High Level Planning has to be done during the initiating phase of the project.
Is this planning supposed to be ‘draft’?
Just in the moment you show this schedule, you can find yourself negotiating the project schedule with management. As you are at the beginning of a project, you probably still don’t have all requirements and you are not in position to define it properly.
Nevertheless, some stakeholders are going to wait for a final planning that would be according to the initial one. And it’s in this case when you can fall in some ridiculous negotiating games if you don’t explain clearly what means this draft schedule.
Very interesting how of some these games have been identified by Ed Yourdon.
Doubling and Adding Some
The project manager comes up with an estimate for the schedule and then doubles it. For good measure, a few extra weeks or months are then added in.
Most managers are aware of the “doubling and adding some” game. They take the initial estimates from project managers and immediately cut them in half.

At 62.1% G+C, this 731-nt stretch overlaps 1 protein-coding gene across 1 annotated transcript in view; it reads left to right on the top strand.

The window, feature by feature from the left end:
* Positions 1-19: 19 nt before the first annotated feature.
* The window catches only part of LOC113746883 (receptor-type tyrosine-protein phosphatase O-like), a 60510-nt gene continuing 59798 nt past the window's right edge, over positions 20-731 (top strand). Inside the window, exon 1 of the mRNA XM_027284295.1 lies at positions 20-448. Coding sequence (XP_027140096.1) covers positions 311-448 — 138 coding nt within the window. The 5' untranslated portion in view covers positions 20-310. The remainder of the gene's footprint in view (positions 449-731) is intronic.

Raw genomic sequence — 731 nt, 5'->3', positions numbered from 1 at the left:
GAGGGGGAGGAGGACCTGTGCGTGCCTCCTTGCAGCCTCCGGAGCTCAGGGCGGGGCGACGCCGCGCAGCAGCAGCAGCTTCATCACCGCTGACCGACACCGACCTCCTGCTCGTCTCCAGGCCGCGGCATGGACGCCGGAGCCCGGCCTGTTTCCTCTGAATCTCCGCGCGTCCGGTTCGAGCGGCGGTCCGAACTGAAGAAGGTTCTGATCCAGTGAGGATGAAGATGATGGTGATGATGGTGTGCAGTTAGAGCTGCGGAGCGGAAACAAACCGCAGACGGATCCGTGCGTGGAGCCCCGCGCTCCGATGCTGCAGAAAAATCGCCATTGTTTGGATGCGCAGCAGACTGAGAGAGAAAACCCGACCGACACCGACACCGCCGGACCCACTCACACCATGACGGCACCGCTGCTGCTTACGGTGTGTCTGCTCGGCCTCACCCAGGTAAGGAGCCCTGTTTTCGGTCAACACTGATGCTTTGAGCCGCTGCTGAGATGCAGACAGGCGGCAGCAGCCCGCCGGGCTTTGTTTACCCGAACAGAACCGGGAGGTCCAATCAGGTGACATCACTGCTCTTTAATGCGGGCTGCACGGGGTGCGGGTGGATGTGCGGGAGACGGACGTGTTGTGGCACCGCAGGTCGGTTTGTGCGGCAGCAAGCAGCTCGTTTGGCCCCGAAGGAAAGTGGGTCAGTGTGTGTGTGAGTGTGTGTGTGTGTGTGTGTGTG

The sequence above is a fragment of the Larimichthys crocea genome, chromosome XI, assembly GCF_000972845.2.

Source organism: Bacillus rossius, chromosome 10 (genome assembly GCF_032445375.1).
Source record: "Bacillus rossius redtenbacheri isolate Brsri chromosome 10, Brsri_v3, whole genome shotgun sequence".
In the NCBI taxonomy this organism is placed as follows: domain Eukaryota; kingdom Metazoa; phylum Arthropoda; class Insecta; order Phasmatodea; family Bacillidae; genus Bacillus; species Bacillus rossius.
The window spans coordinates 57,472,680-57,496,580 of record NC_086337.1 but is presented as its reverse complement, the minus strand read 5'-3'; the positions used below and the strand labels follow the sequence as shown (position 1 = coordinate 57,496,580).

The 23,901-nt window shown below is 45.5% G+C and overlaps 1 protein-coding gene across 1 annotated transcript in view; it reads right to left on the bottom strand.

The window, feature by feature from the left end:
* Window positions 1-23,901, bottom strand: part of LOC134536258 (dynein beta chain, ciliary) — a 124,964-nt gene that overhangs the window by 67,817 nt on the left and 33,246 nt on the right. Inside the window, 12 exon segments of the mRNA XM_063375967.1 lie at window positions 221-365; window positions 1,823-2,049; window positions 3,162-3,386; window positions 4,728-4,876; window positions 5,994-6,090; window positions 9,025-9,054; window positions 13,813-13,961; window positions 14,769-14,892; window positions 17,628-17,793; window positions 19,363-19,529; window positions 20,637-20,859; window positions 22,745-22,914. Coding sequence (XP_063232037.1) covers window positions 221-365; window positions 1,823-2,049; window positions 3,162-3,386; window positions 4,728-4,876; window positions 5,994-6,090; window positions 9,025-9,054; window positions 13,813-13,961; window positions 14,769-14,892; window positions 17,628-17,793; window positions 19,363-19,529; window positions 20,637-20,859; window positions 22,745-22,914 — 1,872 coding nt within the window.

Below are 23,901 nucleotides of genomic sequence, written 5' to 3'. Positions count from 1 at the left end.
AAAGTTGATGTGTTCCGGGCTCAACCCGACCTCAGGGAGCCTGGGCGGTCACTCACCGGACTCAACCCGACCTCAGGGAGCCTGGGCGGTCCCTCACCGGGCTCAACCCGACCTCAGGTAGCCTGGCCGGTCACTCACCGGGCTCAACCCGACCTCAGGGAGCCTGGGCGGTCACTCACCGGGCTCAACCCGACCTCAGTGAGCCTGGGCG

In this game, the project manager walks into a meeting unaware that he will be asked to provide management with an on-the-spot, instant estimate. Usually, the schedule has already been determined and the unwitting project manager is coerced into accepting it. When outsourcing software, competitors often are encouraged to match or beat the competitor’s
schedule in order to win the contract. Of course, the competitor’s schedule is not realistic, so the project manager must agree to match someone else’s folly in order to get the contract.
“Guess the number I’m thinking of…”
Management has decided what an “acceptable” figure is for the schedule but doesn’t reveal it. The project manager meets with management and attempts to guess what it is by starting with a realistic estimate and whittling it down until it reaches management’s ”acceptable” figure.